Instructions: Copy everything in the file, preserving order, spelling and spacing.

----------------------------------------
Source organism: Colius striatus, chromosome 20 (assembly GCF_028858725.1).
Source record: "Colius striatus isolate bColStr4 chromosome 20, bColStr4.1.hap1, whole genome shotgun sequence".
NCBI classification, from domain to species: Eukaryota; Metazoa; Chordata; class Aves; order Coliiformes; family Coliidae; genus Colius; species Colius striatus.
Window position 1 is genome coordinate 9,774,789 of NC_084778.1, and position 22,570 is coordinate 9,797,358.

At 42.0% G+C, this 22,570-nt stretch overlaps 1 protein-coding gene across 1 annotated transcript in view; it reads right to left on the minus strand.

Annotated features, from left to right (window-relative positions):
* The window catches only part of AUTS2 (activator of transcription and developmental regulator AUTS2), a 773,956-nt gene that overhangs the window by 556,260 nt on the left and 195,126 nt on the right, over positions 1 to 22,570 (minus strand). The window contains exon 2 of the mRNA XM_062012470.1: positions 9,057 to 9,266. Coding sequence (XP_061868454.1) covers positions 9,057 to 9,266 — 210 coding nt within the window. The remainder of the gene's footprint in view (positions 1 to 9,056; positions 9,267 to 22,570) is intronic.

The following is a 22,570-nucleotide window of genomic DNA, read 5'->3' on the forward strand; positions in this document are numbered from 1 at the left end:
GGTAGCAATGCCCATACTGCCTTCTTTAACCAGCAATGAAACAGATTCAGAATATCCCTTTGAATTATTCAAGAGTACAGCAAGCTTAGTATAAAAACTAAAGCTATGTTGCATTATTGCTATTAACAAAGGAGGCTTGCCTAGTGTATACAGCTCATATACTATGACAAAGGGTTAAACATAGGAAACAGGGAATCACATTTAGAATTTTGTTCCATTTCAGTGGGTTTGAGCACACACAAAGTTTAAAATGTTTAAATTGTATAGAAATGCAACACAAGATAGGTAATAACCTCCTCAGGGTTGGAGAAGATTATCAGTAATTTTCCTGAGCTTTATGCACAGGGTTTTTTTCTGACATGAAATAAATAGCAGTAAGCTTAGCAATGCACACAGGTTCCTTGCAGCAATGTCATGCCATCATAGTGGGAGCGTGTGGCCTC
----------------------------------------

Source organism: Colius striatus, chromosome 20 (assembly GCF_028858725.1).
Source record: "Colius striatus isolate bColStr4 chromosome 20, bColStr4.1.hap1, whole genome shotgun sequence".
NCBI classification, from domain to species: Eukaryota; Metazoa; Chordata; class Aves; order Coliiformes; family Coliidae; genus Colius; species Colius striatus.
Window position 1 is genome coordinate 9,774,789 of NC_084778.1, and position 22,570 is coordinate 9,797,358.

At 42.0% G+C, this 22,570-nt stretch overlaps 1 protein-coding gene across 1 annotated transcript in view; it reads right to left on the minus strand.

Annotated features, from left to right (window-relative positions):
* The window catches only part of AUTS2 (activator of transcription and developmental regulator AUTS2), a 773,956-nt gene that overhangs the window by 556,260 nt on the left and 195,126 nt on the right, over positions 1 to 22,570 (minus strand). The window contains exon 2 of the mRNA XM_062012470.1: positions 9,057 to 9,266. Coding sequence (XP_061868454.1) covers positions 9,057 to 9,266 — 210 coding nt within the window. The remainder of the gene's footprint in view (positions 1 to 9,056; positions 9,267 to 22,570) is intronic.

The following is a 22,570-nucleotide window of genomic DNA, read 5'->3' on the forward strand; positions in this document are numbered from 1 at the left end:
GGTAGCAATGCCCATACTGCCTTCTTTAACCAGCAATGAAACAGATTCAGAATATCCCTTTGAATTATTCAAGAGTACAGCAAGCTTAGTATAAAAACTAAAGCTATGTTGCATTATTGCTATTAACAAAGGAGGCTTGCCTAGTGTATACAGCTCATATACTATGACAAAGGGTTAAACATAGGAAACAGGGAATCACATTTAGAATTTTGTTCCATTTCAGTGGGTTTGAGCACACACAAAGTTTAAAATGTTTAAATTGTATAGAAATGCAACACAAGATAGGTAATAACCTCCTCAGGGTTGGAGAAGATTATCAGTAATTTTCCTGAGCTTTATGCACAGGGTTTTTTTCTGACATGAAATAAATAGCAGTAAGCTTAGCAATGCACACAGGTTCCTTGCAGCAATGTCATGCCATCATAGTGGGAGCGTGTGGCCTC